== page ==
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The term “delivery-only kitchen” (sometimes referred to as a “ghost kitchen”) is fairly self-evident; it refers to a restaurant that makes food for delivery, often without indoor dining space, and often in partnership with an online food delivery platform.
Delivery-only kitchens have surged in popularity in recent years. Statista, the world’s leading business data platform, places the global market size of delivery-only kitchens at $43 billion this year, expecting a sharp rise in coming years.
What precipitated this rise in delivery-only kitchens? In this post, let’s take a closer look into the soaring popularity of this relatively new kind of business by addressing its value to business owners, consumers and communities.
Addressing the Pandemic
You can’t discuss the rising popularity of delivery kitchens without mentioning the global COVID-19 pandemic. As the Statista report linked above points out, seated restaurant dining plummeted by 100% at the beginning of the pandemic as governments enforced strict stay-at-home and physical distancing measures.
Yet, people remained both busy and hungry, in need of quick, convenient and contactless options for dinner. It made little sense for restaurant owners to continue paying for massive brick-and-mortar locations as they shifted from dine-in to delivery. Thus, the market size of delivery kitchens skyrocketed.
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Removing Barriers to Entry
COVID-19 was a catalyst for the rise of delivery-only kitchens, but it only tells half the story. For the other half, you have to turn to the intrinsic value of delivery-only kitchens. What do they offer business owners and consumers that the brick-and-mortar model can’t?
For one, they remove barriers to entry for both entrepreneurs and diners. Delivery kitchens allow restaurant owners to create – and/or expand – a profitable business with little to no investment or cost, essentially taking the risk out of an infamously risky business. On the diner side, delivery kitchens make ordering quality food easier, safer and more convenient. People with mobility issues and those who live in less commercially dense areas can access great food from a website.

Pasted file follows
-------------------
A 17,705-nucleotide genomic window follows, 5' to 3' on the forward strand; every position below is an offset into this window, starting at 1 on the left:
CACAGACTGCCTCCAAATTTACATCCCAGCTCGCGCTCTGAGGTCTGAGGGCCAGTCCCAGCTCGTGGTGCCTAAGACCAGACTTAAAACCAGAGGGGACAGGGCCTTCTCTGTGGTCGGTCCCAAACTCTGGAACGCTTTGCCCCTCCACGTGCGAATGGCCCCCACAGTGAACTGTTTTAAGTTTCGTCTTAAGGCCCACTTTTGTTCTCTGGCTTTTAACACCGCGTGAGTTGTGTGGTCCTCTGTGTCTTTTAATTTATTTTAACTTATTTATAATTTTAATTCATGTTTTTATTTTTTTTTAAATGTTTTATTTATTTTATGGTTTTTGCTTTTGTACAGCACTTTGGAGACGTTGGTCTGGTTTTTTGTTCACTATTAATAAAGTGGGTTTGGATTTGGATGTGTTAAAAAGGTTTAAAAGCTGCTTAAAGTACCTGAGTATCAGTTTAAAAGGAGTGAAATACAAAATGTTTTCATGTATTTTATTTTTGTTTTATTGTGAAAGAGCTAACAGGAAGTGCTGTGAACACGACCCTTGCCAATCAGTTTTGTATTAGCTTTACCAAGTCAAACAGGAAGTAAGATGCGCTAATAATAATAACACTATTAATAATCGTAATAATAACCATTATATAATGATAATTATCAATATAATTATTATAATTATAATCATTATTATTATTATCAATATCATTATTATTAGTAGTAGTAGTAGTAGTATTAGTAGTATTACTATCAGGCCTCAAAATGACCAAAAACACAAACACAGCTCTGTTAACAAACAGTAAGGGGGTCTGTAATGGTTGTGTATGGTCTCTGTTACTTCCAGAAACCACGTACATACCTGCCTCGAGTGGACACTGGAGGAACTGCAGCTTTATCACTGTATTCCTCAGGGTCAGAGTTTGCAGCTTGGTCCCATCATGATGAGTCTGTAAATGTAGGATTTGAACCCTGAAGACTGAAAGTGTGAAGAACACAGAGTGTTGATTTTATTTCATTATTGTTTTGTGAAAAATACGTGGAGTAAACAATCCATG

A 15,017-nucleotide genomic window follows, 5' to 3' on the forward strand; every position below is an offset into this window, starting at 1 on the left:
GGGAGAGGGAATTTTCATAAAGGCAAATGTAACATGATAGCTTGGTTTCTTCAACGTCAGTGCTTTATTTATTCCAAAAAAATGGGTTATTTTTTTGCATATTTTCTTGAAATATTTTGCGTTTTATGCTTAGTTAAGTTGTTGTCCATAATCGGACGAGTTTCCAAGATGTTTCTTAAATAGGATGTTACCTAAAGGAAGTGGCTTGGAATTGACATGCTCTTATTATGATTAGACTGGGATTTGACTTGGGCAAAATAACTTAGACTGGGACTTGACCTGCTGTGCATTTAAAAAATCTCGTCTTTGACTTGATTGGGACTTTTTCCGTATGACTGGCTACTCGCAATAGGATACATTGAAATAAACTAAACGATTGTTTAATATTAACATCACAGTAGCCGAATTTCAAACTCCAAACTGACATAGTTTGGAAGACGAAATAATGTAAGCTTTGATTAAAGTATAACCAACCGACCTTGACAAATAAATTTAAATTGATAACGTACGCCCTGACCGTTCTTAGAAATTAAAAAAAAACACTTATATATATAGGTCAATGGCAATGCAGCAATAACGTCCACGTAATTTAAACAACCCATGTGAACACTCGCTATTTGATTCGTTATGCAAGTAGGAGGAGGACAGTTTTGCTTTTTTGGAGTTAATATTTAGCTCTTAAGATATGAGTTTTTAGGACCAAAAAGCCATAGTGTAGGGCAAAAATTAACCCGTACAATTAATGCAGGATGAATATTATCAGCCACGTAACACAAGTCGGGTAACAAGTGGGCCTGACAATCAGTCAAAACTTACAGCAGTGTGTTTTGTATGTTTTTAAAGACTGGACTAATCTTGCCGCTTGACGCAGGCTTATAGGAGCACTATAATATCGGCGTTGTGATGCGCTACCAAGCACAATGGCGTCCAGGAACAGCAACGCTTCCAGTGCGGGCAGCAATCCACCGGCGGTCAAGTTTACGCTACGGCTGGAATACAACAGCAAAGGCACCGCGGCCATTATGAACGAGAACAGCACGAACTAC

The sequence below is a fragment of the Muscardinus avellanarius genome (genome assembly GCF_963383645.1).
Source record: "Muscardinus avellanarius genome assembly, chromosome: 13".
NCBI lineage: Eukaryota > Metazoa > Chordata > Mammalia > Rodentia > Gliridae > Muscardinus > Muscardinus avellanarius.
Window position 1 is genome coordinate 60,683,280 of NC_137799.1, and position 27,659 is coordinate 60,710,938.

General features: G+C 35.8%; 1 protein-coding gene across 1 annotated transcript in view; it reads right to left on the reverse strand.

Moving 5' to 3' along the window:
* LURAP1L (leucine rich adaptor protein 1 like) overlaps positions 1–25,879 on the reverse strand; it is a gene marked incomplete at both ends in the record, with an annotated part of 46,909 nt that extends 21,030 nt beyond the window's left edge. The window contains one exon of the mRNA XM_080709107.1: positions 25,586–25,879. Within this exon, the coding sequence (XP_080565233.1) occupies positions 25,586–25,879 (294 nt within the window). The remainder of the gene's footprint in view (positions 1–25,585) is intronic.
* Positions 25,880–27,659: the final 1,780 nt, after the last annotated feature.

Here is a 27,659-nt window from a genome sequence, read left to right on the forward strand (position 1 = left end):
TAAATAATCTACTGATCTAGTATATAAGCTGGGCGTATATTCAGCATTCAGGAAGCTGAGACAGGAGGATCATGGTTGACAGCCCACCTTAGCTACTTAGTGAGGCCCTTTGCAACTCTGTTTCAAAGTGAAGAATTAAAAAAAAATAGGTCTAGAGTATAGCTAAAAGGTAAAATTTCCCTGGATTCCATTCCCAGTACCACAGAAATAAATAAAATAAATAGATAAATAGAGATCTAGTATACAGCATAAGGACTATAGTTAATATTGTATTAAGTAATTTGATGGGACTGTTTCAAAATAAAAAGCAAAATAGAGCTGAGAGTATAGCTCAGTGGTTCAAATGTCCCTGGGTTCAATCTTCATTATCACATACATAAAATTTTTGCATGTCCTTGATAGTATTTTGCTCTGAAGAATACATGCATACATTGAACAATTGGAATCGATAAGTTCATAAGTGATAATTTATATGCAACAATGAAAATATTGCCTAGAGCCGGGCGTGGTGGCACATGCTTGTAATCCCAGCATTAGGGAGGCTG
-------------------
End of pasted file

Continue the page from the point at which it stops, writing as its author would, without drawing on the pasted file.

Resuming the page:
Further Benefiting Customers
They have built on the idea of virtual kitchens by transforming open urban spaces into neighbourhood hubs for modular applications like delivery-only food concepts. In doing so, they can offer consumers on-demand, fee-less delivery of fresh food and consumer packaged goods.
Delivery-only kitchens, like the ones operated by REEF, help develop what are known as “15-minute neighbourhoods.” Essentially, these are urban neighbourhoods that are walkable as opposed to car-dependent. If you want a quick bite to eat, you can order pickup or delivery from the neighbourhood kitchens down the street. If you run out of potato chips mid-way through bingeing a TV series, you can order or pick up consumer packaged goods from a business nearby. The commercial density makes neighbourhoods more liveable, accessible and eco-friendly.